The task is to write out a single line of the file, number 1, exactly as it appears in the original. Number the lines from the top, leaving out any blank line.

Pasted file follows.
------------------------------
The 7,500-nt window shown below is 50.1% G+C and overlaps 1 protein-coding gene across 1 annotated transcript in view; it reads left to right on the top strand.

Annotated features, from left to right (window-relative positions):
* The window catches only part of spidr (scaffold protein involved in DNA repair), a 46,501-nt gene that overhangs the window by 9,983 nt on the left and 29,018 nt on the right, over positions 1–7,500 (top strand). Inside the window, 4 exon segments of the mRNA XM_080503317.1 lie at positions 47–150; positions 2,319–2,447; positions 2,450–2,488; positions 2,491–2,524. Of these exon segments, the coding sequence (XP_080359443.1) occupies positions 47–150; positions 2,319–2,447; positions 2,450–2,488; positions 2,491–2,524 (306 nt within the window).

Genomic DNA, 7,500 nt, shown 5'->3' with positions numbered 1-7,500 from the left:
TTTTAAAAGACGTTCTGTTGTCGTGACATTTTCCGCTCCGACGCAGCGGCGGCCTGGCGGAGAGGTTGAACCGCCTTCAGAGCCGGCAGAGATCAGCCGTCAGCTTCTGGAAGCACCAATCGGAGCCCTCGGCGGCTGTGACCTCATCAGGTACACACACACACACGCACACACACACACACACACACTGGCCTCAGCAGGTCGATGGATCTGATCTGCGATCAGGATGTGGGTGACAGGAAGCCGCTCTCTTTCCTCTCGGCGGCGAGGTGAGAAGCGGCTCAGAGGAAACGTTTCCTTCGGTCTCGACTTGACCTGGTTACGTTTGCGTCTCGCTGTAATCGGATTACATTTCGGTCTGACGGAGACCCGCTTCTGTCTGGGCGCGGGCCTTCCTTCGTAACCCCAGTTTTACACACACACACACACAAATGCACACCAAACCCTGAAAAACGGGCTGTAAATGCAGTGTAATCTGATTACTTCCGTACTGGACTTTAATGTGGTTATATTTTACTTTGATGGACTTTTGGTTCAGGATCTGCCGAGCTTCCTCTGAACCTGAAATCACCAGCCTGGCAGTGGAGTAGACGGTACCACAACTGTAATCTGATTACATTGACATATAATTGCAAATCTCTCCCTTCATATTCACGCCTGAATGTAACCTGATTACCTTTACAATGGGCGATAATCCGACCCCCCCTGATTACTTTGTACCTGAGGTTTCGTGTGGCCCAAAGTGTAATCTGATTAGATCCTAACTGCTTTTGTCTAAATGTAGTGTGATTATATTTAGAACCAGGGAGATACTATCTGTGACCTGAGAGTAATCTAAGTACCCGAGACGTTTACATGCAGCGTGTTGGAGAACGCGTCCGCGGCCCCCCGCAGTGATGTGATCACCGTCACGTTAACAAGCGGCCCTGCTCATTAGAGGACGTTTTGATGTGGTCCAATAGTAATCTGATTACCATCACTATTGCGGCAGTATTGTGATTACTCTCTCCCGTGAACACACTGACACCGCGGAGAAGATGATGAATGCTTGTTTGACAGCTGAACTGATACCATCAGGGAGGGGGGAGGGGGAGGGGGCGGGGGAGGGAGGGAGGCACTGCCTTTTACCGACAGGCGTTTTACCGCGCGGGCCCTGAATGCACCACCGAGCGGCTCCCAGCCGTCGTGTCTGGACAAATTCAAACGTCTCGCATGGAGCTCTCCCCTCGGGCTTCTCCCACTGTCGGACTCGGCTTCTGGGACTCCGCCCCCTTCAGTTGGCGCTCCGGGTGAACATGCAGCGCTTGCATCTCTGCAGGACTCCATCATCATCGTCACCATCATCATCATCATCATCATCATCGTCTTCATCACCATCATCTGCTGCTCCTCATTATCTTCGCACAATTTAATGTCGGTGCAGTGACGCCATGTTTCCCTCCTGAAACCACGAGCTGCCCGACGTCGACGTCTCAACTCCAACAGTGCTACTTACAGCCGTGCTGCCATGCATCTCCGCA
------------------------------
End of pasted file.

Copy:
The 7,500-nt window shown below is 50.1% G+C and overlaps 1 protein-coding gene across 1 annotated transcript in view; it reads left to right on the top strand.